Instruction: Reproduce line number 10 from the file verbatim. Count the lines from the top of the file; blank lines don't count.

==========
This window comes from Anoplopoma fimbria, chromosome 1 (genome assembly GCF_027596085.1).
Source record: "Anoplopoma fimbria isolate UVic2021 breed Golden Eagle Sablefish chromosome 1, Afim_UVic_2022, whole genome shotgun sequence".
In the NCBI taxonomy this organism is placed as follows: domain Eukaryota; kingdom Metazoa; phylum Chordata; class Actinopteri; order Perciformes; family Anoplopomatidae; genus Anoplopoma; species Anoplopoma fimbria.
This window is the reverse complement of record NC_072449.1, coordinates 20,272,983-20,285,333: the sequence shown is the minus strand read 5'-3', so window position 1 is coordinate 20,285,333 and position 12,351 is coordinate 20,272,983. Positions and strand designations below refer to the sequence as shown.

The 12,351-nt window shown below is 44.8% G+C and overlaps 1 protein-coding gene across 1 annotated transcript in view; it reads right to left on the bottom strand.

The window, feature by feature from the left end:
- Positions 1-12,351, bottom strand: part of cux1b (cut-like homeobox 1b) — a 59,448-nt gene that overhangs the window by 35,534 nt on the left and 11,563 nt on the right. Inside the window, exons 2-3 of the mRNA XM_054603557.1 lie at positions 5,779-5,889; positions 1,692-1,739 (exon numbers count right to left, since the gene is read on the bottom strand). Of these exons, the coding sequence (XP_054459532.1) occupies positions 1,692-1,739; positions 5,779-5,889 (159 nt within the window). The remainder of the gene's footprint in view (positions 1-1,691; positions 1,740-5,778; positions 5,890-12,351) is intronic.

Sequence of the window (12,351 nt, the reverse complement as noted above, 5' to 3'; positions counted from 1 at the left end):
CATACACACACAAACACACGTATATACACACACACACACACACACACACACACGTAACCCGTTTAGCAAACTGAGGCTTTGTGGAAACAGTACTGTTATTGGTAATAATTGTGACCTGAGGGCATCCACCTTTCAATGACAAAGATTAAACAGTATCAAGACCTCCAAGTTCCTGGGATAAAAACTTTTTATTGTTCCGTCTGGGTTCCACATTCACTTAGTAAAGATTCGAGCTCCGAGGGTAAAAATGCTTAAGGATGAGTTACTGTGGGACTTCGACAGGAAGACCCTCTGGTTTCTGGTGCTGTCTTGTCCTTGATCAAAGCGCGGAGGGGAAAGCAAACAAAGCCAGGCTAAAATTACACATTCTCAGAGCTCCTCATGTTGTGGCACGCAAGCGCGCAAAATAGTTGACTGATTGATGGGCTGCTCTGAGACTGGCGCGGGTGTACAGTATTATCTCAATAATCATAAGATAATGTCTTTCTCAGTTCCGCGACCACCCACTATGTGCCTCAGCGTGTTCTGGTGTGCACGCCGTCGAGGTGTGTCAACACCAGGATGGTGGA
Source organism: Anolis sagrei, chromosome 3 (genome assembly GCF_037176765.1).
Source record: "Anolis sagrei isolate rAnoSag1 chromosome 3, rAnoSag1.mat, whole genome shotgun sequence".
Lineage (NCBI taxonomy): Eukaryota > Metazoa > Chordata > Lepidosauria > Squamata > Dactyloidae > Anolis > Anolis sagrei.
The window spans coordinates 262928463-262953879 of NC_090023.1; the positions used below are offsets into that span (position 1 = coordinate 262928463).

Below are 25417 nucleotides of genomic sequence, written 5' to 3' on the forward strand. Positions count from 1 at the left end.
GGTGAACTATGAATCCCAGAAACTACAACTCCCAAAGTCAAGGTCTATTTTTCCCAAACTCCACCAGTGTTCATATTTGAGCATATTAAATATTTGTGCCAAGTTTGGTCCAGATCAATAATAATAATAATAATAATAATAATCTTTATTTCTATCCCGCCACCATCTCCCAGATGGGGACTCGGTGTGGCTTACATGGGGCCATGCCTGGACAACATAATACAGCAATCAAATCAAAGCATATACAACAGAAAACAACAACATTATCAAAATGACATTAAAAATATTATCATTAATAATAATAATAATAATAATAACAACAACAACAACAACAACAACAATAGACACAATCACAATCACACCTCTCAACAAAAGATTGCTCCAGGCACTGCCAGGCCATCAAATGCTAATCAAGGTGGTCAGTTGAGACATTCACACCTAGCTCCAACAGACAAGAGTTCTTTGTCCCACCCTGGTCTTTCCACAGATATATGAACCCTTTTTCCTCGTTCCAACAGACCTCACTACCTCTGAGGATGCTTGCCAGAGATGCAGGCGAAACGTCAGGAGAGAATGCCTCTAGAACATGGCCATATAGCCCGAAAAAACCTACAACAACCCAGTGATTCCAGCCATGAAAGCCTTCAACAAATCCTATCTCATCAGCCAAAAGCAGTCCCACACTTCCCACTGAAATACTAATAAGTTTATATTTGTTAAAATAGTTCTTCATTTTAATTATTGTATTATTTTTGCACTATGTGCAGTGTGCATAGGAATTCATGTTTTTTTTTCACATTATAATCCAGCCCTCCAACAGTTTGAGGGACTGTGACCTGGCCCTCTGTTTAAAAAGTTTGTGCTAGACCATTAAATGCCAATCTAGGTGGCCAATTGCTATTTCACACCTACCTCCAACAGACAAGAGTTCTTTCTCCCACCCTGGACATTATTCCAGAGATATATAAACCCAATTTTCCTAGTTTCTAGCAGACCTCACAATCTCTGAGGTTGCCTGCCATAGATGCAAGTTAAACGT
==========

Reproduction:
Source organism: Anolis sagrei, chromosome 3 (genome assembly GCF_037176765.1).